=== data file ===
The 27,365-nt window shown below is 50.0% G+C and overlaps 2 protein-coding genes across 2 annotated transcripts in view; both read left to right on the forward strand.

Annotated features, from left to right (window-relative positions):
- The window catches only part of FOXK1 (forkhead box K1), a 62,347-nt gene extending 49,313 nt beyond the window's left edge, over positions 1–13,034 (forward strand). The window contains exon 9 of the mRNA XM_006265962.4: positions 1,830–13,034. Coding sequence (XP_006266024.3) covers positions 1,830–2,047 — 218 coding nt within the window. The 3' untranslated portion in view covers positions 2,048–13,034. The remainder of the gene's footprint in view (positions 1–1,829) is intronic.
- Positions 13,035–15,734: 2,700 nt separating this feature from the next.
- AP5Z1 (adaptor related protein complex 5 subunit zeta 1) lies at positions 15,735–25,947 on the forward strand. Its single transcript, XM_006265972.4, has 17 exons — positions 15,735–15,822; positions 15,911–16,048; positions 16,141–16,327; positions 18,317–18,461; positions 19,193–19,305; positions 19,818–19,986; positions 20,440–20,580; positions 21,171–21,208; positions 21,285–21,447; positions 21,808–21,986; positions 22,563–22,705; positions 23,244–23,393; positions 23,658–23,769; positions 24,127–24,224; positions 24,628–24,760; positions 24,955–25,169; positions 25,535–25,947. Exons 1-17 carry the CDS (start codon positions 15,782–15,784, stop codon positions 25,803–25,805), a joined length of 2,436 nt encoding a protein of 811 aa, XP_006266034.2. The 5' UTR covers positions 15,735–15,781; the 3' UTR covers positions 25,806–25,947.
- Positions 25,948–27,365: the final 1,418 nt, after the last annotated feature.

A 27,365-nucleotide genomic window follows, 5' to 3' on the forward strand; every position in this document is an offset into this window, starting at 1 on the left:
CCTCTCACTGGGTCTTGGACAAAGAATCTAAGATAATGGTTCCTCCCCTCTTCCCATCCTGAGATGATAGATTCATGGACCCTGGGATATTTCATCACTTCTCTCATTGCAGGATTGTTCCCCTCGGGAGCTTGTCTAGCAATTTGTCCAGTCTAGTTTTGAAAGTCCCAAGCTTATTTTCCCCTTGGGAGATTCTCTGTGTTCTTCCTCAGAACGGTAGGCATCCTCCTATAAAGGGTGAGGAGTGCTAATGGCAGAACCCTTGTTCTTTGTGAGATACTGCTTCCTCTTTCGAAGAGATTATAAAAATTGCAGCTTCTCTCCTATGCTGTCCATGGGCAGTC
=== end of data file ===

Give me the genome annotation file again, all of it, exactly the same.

The 27,365-nt window shown below is 50.0% G+C and overlaps 2 protein-coding genes across 2 annotated transcripts in view; both read left to right on the forward strand.

Annotated features, from left to right (window-relative positions):
- The window catches only part of FOXK1 (forkhead box K1), a 62,347-nt gene extending 49,313 nt beyond the window's left edge, over positions 1–13,034 (forward strand). The window contains exon 9 of the mRNA XM_006265962.4: positions 1,830–13,034. Coding sequence (XP_006266024.3) covers positions 1,830–2,047 — 218 coding nt within the window. The 3' untranslated portion in view covers positions 2,048–13,034. The remainder of the gene's footprint in view (positions 1–1,829) is intronic.
- Positions 13,035–15,734: 2,700 nt separating this feature from the next.
- AP5Z1 (adaptor related protein complex 5 subunit zeta 1) lies at positions 15,735–25,947 on the forward strand. Its single transcript, XM_006265972.4, has 17 exons — positions 15,735–15,822; positions 15,911–16,048; positions 16,141–16,327; positions 18,317–18,461; positions 19,193–19,305; positions 19,818–19,986; positions 20,440–20,580; positions 21,171–21,208; positions 21,285–21,447; positions 21,808–21,986; positions 22,563–22,705; positions 23,244–23,393; positions 23,658–23,769; positions 24,127–24,224; positions 24,628–24,760; positions 24,955–25,169; positions 25,535–25,947. Exons 1-17 carry the CDS (start codon positions 15,782–15,784, stop codon positions 25,803–25,805), a joined length of 2,436 nt encoding a protein of 811 aa, XP_006266034.2. The 5' UTR covers positions 15,735–15,781; the 3' UTR covers positions 25,806–25,947.
- Positions 25,948–27,365: the final 1,418 nt, after the last annotated feature.

A 27,365-nucleotide genomic window follows, 5' to 3' on the forward strand; every position in this document is an offset into this window, starting at 1 on the left:
CCTCTCACTGGGTCTTGGACAAAGAATCTAAGATAATGGTTCCTCCCCTCTTCCCATCCTGAGATGATAGATTCATGGACCCTGGGATATTTCATCACTTCTCTCATTGCAGGATTGTTCCCCTCGGGAGCTTGTCTAGCAATTTGTCCAGTCTAGTTTTGAAAGTCCCAAGCTTATTTTCCCCTTGGGAGATTCTCTGTGTTCTTCCTCAGAACGGTAGGCATCCTCCTATAAAGGGTGAGGAGTGCTAATGGCAGAACCCTTGTTCTTTGTGAGATACTGCTTCCTCTTTCGAAGAGATTATAAAAATTGCAGCTTCTCTCCTATGCTGTCCATGGGCAGTC